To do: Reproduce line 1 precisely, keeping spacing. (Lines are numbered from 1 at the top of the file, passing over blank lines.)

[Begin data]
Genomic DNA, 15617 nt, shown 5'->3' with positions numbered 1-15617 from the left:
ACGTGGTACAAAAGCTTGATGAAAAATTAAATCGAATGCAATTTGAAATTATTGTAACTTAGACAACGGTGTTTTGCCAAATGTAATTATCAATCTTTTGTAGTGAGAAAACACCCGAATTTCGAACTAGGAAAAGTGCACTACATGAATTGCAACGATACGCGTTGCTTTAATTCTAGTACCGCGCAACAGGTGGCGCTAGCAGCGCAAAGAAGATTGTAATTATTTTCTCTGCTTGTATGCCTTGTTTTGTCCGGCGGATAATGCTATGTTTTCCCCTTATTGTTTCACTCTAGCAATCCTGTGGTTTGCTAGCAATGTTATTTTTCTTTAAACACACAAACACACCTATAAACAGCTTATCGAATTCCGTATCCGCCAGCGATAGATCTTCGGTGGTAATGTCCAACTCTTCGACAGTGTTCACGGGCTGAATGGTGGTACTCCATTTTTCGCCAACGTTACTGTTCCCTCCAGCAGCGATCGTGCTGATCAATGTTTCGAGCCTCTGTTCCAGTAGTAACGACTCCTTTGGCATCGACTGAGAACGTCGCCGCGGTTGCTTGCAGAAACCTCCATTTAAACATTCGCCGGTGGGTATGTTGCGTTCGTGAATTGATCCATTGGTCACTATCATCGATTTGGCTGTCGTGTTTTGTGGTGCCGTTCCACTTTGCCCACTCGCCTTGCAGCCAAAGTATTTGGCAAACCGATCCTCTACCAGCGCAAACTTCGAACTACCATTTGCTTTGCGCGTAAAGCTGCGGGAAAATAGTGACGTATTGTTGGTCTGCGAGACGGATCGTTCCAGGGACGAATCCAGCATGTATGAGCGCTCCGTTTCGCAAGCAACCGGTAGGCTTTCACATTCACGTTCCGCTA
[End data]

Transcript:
Genomic DNA, 15617 nt, shown 5'->3' with positions numbered 1-15617 from the left: